Can the district find a balance?
The waiver requires that the school district consult with its District Advisory Council (DAC), a group composed of parents and teachers representing their schools.
The DAC’s questions about the waiver request have centered on equity.
The district will receive the same amount of money from the state per student enrolled, but will only provide them a half-day program.
Since schools with smaller enrollments likely won’t have enough students to fill an entire transitional kindergartner class, combination classes will likely be created. Combination classes can be more difficult to teach because a teacher has a wider spectrum of students and two sets of curriculum.
“As a parent of a child coming into kindergarten, I would be very upset if my child, who is coming from an amazing preschool and already knows half the stuff he’s supposed to know in kindergarten, is going to have to be put aside while the teacher is tending to the (transitional kindergarten),” said Alexandra Taclone, a Crown Point Elementary parent.
Under the current plan, transitional kindergartners would be in school for a maximum of four hours. If combo classes are created, the early literacy work planned for the first graders would be impacted, because the teacher will be occupied teaching kindergarten, a full-day program.
Valentina Hernandez, chair of the District English Language Advisory Council, said a half-day program creates a hardship for working parents. “They have to find other babysitting, which is a problem. If they could put them in a preschool program somewhere else full day, they’ll do that.”
San Diego Unified is exploring options for extended care offerings. Many schools already have nonprofits that provide after-school care. But the half-day schedule could throw a wrench in those programs, too, since they would have to operate during school hours, meaning some of the spaces they use now – like auditoriums or lunch rooms – would be occupied.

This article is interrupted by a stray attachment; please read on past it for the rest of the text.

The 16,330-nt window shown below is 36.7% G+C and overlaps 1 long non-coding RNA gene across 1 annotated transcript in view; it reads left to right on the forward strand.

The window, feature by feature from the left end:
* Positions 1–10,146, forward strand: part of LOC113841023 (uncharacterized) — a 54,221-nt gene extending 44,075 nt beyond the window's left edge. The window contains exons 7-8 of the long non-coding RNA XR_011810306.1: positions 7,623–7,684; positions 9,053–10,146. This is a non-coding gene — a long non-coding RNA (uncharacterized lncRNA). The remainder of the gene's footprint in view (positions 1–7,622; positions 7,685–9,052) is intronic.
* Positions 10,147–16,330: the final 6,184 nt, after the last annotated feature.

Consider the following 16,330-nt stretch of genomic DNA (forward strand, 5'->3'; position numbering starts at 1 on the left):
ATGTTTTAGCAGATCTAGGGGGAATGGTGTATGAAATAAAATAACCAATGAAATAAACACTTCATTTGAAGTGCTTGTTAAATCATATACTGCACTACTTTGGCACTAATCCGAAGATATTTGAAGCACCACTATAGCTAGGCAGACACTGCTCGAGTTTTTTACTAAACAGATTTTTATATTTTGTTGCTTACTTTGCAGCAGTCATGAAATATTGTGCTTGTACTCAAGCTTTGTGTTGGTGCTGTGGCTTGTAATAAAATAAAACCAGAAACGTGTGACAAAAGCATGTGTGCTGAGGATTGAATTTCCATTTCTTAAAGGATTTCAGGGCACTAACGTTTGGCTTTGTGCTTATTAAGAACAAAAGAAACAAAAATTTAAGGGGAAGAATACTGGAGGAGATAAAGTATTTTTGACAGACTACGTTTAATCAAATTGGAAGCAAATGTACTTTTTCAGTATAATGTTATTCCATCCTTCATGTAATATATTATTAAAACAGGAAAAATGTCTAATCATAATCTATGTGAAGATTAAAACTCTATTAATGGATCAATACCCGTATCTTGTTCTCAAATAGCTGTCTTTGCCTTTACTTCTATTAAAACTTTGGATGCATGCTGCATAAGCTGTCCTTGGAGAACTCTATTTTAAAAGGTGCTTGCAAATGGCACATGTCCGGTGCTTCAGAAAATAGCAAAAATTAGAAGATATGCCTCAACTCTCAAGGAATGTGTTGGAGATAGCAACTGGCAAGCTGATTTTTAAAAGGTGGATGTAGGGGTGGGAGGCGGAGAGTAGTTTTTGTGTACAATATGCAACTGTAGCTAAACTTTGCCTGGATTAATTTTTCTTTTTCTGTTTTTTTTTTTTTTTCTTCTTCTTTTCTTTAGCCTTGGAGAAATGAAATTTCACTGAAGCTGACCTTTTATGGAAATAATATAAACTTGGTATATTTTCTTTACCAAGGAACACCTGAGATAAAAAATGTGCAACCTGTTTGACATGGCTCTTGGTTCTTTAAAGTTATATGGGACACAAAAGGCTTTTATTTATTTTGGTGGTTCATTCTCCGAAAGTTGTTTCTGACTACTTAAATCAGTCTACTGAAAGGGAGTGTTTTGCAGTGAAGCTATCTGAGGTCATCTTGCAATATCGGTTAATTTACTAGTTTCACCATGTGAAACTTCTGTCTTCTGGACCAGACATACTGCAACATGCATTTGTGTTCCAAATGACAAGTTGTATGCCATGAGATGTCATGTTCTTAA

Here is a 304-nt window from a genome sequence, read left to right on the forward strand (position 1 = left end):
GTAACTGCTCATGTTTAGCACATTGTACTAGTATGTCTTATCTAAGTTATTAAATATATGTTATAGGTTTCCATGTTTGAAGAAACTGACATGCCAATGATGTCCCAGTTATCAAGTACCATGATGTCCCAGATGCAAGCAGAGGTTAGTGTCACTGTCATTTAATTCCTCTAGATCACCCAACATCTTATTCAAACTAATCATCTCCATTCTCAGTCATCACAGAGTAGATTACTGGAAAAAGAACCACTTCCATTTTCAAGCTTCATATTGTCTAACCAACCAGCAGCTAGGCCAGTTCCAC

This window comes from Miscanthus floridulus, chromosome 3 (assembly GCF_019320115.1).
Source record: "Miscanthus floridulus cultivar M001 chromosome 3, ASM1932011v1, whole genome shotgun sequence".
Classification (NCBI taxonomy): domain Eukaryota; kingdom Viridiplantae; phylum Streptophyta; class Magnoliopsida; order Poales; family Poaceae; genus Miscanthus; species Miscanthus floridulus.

Superintendent Cindy Marten has pointed out that transitional kindergarten is a half-day program in other districts, including Poway, Oceanside, Coronado, Encinitas, Chula Vista, San Marcos and Vista.
There’s another equity issue at play: They distribution of transitional kindergarten classes across the district.
District officials said they hope to have transitional kindergarten classes at every elementary campus this fall, but so far, schools north of Interstate 8 have far fewer transitional kindergarten classrooms. The La Jolla school cluster, for example, has no transitional kindergarten classrooms in any of its three elementary schools; the Hoover High cluster has the program at all 10 of its elementary school feeders.
District spokeswoman Linda Zintz said some campuses did not have space to house a transitional kindergarten classroom this year, which is why none of the three La Jolla-area elementary schools have the program now.
School board trustee Scott Barnett floated the idea of offering both half-and full-day transitional kindergarten classes, so parents can choose the program that works best for them. “Every parent’s needs are different, so the question is – are there options if we want to concentrate full day in certain schools versus others?”
Marten said the district will continue working out the details and present options to the school board for approval before the start of the next school year.